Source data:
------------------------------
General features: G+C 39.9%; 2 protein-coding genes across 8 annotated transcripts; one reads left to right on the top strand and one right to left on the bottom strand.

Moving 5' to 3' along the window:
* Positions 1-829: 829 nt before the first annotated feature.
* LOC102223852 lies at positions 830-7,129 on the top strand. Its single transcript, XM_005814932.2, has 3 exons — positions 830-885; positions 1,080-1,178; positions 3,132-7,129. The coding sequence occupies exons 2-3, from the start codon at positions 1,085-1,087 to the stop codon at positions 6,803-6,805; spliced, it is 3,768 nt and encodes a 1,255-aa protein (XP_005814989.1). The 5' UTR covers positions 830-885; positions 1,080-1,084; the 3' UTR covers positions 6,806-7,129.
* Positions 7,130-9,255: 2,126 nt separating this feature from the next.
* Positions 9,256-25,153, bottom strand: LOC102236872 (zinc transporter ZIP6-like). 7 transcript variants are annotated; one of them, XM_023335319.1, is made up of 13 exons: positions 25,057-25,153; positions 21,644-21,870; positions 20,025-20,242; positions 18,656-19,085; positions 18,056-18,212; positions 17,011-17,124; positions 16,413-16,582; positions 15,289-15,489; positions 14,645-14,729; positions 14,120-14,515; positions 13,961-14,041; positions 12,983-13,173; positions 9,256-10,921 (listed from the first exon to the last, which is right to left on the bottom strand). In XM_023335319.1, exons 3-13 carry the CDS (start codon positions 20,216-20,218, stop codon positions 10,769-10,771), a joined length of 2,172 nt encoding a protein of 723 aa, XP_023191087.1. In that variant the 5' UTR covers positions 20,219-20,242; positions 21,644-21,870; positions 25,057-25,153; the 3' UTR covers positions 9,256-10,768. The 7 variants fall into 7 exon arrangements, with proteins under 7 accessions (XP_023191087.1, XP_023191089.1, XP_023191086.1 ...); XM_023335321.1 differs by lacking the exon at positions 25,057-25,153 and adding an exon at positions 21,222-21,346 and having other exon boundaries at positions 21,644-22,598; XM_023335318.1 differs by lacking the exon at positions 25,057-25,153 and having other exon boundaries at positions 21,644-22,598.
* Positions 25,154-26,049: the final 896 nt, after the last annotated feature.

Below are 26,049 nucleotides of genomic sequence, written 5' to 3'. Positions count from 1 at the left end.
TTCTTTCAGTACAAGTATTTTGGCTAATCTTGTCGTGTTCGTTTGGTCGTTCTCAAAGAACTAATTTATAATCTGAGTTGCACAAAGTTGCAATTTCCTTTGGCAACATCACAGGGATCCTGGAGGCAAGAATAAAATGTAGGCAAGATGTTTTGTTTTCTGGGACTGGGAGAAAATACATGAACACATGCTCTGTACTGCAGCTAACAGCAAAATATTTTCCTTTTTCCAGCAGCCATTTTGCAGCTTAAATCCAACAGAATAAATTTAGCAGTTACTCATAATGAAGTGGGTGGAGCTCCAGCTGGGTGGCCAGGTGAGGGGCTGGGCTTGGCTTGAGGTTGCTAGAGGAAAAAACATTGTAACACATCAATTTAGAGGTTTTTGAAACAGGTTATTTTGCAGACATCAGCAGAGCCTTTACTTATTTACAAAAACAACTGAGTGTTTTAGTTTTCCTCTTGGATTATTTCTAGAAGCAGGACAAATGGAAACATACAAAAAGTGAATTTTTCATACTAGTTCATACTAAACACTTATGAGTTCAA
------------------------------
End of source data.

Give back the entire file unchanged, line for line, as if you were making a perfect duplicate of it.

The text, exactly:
General features: G+C 39.9%; 2 protein-coding genes across 8 annotated transcripts; one reads left to right on the top strand and one right to left on the bottom strand.

Moving 5' to 3' along the window:
* Positions 1-829: 829 nt before the first annotated feature.
* LOC102223852 lies at positions 830-7,129 on the top strand. Its single transcript, XM_005814932.2, has 3 exons — positions 830-885; positions 1,080-1,178; positions 3,132-7,129. The coding sequence occupies exons 2-3, from the start codon at positions 1,085-1,087 to the stop codon at positions 6,803-6,805; spliced, it is 3,768 nt and encodes a 1,255-aa protein (XP_005814989.1). The 5' UTR covers positions 830-885; positions 1,080-1,084; the 3' UTR covers positions 6,806-7,129.
* Positions 7,130-9,255: 2,126 nt separating this feature from the next.
* Positions 9,256-25,153, bottom strand: LOC102236872 (zinc transporter ZIP6-like). 7 transcript variants are annotated; one of them, XM_023335319.1, is made up of 13 exons: positions 25,057-25,153; positions 21,644-21,870; positions 20,025-20,242; positions 18,656-19,085; positions 18,056-18,212; positions 17,011-17,124; positions 16,413-16,582; positions 15,289-15,489; positions 14,645-14,729; positions 14,120-14,515; positions 13,961-14,041; positions 12,983-13,173; positions 9,256-10,921 (listed from the first exon to the last, which is right to left on the bottom strand). In XM_023335319.1, exons 3-13 carry the CDS (start codon positions 20,216-20,218, stop codon positions 10,769-10,771), a joined length of 2,172 nt encoding a protein of 723 aa, XP_023191087.1. In that variant the 5' UTR covers positions 20,219-20,242; positions 21,644-21,870; positions 25,057-25,153; the 3' UTR covers positions 9,256-10,768. The 7 variants fall into 7 exon arrangements, with proteins under 7 accessions (XP_023191087.1, XP_023191089.1, XP_023191086.1 ...); XM_023335321.1 differs by lacking the exon at positions 25,057-25,153 and adding an exon at positions 21,222-21,346 and having other exon boundaries at positions 21,644-22,598; XM_023335318.1 differs by lacking the exon at positions 25,057-25,153 and having other exon boundaries at positions 21,644-22,598.
* Positions 25,154-26,049: the final 896 nt, after the last annotated feature.

Below are 26,049 nucleotides of genomic sequence, written 5' to 3'. Positions count from 1 at the left end.
TTCTTTCAGTACAAGTATTTTGGCTAATCTTGTCGTGTTCGTTTGGTCGTTCTCAAAGAACTAATTTATAATCTGAGTTGCACAAAGTTGCAATTTCCTTTGGCAACATCACAGGGATCCTGGAGGCAAGAATAAAATGTAGGCAAGATGTTTTGTTTTCTGGGACTGGGAGAAAATACATGAACACATGCTCTGTACTGCAGCTAACAGCAAAATATTTTCCTTTTTCCAGCAGCCATTTTGCAGCTTAAATCCAACAGAATAAATTTAGCAGTTACTCATAATGAAGTGGGTGGAGCTCCAGCTGGGTGGCCAGGTGAGGGGCTGGGCTTGGCTTGAGGTTGCTAGAGGAAAAAACATTGTAACACATCAATTTAGAGGTTTTTGAAACAGGTTATTTTGCAGACATCAGCAGAGCCTTTACTTATTTACAAAAACAACTGAGTGTTTTAGTTTTCCTCTTGGATTATTTCTAGAAGCAGGACAAATGGAAACATACAAAAAGTGAATTTTTCATACTAGTTCATACTAAACACTTATGAGTTCAA